Posted by: Doug Morrow, Assistant Cultural Affairs Officer
Missouri has always been a microcosm of the United States. The 21st largest state, with the 18th largest population, its voting results have accurately predicted the Presidential elections in all but two elections since 1904. It sits on the border between the “North” and the “South,” fusing Northern industriousness with Southern hospitality, and also straddles the dividing line between the Western frontier states and the “Eastern establishment.” Ironically, a place so representative of the United States is a state that most Americans know little about.
People in the United States of America carry with them many stereotypes about different regions of the United States, and the people who live there. Those who live in the Midwest – including Missourians – often say that people living on the East Coast are too arrogant, too work-obsessed, and not concerned enough about “family values.” By contrast, they often feel that those living on the West Coast are too liberal and too free spirited. A common joke in the Midwest goes: “When God shook the tree of life, all the fruits and nuts landed in California.” But those on the two coasts uncharitably get their revenge by calling the Midwest and Missouri “flyover country” – essentially a place you would only ever see from an airplane. Those who actually believe this are missing a lot that’s worth seeing.
Nonetheless, these stereotypes give us a good sense of the average person in Missouri: hardworking, but with a great respect for family; moderate politically and economically, and skeptical of radical policy changes; humble, and scornful of those who flaunt their power or wealth. It’s a combination that allows for people with a wide variety of outlooks to live together in relative harmony. In one town in extreme northeast Missouri, for example, three very different communities live side by side: the Mennonites, blue collar whites, and the hippies. Mennonites are a religious but moderate group who believe in modesty and eschew many types of modern technology, believing that constantly chasing after the new and the different makes it difficult for them to focus on their relationship with God. (They have been compared to the Amish, but are less stringent in their rejection of twentieth century and later technology.) The blue collar whites in northeast Missouri embrace new technology, but share a social conservatism with their Mennonite neighbors. And the hippies there share a love of technology with their blue collar white neighbors, but also share a deep appreciation for the “back to the land” movement with their Mennonite friends.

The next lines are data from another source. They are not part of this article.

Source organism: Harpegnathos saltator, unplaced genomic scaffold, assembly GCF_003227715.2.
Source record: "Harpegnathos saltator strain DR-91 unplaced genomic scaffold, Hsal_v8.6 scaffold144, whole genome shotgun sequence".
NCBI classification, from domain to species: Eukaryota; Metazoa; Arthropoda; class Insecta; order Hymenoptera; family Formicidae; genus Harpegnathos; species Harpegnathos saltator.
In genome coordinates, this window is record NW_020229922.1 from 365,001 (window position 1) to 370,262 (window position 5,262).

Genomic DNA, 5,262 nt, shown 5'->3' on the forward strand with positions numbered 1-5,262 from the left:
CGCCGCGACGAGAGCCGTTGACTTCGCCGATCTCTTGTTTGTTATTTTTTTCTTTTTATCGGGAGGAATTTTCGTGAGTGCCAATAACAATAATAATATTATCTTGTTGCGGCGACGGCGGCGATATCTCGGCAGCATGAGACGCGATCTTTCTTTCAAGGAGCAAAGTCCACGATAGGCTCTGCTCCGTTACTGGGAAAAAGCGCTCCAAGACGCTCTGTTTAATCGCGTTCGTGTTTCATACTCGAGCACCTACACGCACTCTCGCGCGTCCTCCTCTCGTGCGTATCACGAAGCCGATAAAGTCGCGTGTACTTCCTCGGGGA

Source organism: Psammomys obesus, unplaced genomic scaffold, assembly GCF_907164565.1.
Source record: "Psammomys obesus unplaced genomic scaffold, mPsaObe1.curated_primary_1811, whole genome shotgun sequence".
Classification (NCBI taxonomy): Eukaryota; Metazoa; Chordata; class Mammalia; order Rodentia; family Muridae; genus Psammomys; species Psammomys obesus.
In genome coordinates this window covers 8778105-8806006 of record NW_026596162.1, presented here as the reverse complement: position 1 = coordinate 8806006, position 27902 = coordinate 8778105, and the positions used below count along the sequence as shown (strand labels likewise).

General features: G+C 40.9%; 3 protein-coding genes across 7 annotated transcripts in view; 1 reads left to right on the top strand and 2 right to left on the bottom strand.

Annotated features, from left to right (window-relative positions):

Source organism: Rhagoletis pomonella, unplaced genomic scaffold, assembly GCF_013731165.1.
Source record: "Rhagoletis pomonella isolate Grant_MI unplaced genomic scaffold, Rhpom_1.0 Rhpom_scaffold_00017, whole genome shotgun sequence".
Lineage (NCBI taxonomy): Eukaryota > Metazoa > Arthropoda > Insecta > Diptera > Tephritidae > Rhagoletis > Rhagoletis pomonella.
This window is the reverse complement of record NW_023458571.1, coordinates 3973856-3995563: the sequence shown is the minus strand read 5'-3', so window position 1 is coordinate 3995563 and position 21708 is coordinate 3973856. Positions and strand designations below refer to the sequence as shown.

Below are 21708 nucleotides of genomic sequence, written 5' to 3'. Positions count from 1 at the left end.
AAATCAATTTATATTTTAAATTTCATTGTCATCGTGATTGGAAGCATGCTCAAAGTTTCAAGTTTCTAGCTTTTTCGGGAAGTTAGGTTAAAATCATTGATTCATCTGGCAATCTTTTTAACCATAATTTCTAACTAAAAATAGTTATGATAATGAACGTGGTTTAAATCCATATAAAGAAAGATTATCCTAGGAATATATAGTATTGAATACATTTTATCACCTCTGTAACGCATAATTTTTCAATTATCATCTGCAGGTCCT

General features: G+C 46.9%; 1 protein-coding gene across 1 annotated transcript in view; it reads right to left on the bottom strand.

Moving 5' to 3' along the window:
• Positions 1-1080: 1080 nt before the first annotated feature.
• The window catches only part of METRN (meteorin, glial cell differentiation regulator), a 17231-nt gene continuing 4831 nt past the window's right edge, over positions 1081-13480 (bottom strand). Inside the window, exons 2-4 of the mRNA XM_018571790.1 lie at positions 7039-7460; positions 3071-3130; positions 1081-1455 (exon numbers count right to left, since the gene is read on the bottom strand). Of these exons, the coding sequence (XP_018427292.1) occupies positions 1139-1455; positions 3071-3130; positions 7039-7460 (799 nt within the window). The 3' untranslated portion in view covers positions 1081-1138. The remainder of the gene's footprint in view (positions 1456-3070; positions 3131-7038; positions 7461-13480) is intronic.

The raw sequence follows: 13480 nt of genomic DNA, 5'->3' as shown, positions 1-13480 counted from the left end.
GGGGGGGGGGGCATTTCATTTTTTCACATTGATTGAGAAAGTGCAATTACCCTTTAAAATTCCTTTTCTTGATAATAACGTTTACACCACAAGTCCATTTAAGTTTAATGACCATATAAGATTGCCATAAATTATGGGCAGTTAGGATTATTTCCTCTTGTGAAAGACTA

At the crossroads of the United States, Missouri has also produced or welcomed some of the greatest figures in U.S. history. It was the home of U.S. President Harry Truman, who ended racial discrimination in the armed forces, helped end World War II, worked to create the United Nations, bankrolled the Marshall Plan to rebuild post-war Europe, implemented the Berlin Airlift, and helped create NATO.
Missouri was also the home of “America’s writer,” Mark Twain (Samuel Clemens), author of The Adventures of Tom Sawyer and Adventures of Huckleberry Finn, and also one of the United States’ most notable political satirists. The state also gave us Jesse James, one of the “Wild West’s” most infamous outlaws, who came to notoriety through a series of daring train robberies. Finally, Missouri was the final resting place and home of folk hero and frontiersman Daniel Boone, who was adopted into the Shawnee tribe of Native Americans before returning to action to defend European settlements in the Revolutionary War era.
With millions of acres of rolling green hills, forests, lakes, rivers, canyons, cliffs, rock arches, river bluffs, fishing spots, hunting grounds, hiking, and opportunities for kayaking, canoeing, historic sightseeing, and more, hundreds of thousands of people enjoy Missouri’s pristine outdoors each year. One of the most beautiful parts of Missouri is the “Lake of the Ozarks,” located in the center of the state, a little over three hours west of the largest city – St. Louis. St. Louis, incidentally, is one of the premier Midwestern food capitals, boasting local delicacies like toasted ravioli, gooey butter cake, the “prosperity” sandwich and also the original home of peanut butter and cotton candy!